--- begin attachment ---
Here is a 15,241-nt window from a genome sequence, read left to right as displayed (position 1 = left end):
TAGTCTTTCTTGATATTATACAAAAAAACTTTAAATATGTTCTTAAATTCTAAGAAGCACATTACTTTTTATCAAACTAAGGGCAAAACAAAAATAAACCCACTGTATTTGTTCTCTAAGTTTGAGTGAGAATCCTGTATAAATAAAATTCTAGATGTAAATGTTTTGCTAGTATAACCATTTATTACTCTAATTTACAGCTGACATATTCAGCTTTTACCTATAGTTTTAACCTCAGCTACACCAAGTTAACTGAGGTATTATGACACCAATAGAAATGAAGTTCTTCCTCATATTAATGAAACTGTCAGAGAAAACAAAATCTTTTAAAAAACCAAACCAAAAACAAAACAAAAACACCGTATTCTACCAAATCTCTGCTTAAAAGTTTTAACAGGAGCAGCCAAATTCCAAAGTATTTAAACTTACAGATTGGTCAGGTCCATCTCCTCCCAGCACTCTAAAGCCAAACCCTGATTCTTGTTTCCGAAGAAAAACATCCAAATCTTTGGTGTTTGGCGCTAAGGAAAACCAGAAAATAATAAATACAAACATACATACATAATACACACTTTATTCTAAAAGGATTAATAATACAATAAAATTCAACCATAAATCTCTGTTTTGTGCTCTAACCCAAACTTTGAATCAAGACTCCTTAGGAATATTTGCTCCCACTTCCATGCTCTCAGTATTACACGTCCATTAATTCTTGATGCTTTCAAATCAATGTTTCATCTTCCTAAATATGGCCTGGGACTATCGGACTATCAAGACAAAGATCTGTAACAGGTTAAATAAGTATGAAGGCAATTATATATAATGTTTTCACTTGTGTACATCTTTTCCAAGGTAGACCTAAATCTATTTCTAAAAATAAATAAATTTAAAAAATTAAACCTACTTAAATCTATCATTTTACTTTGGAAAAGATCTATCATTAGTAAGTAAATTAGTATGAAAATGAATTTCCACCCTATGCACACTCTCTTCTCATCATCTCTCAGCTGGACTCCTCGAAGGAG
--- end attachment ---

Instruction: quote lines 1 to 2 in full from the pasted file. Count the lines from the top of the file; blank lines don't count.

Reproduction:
Here is a 15,241-nt window from a genome sequence, read left to right as displayed (position 1 = left end):
TAGTCTTTCTTGATATTATACAAAAAAACTTTAAATATGTTCTTAAATTCTAAGAAGCACATTACTTTTTATCAAACTAAGGGCAAAACAAAAATAAACCCACTGTATTTGTTCTCTAAGTTTGAGTGAGAATCCTGTATAAATAAAATTCTAGATGTAAATGTTTTGCTAGTATAACCATTTATTACTCTAATTTACAGCTGACATATTCAGCTTTTACCTATAGTTTTAACCTCAGCTACACCAAGTTAACTGAGGTATTATGACACCAATAGAAATGAAGTTCTTCCTCATATTAATGAAACTGTCAGAGAAAACAAAATCTTTTAAAAAACCAAACCAAAAACAAAACAAAAACACCGTATTCTACCAAATCTCTGCTTAAAAGTTTTAACAGGAGCAGCCAAATTCCAAAGTATTTAAACTTACAGATTGGTCAGGTCCATCTCCTCCCAGCACTCTAAAGCCAAACCCTGATTCTTGTTTCCGAAGAAAAACATCCAAATCTTTGGTGTTTGGCGCTAAGGAAAACCAGAAAATAATAAATACAAACATACATACATAATACACACTTTATTCTAAAAGGATTAATAATACAATAAAATTCAACCATAAATCTCTGTTTTGTGCTCTAACCCAAACTTTGAATCAAGACTCCTTAGGAATATTTGCTCCCACTTCCATGCTCTCAGTATTACACGTCCATTAATTCTTGATGCTTTCAAATCAATGTTTCATCTTCCTAAATATGGCCTGGGACTATCGGACTATCAAGACAAAGATCTGTAACAGGTTAAATAAGTATGAAGGCAATTATATATAATGTTTTCACTTGTGTACATCTTTTCCAAGGTAGACCTAAATCTATTTCTAAAAATAAATAAATTTAAAAAATTAAACCTACTTAAATCTATCATTTTACTTTGGAAAAGATCTATCATTAGTAAGTAAATTAGTATGAAAATGAATTTCCACCCTATGCACACTCTCTTCTCATCATCTCTCAGCTGGACTCCTCGAAGGAG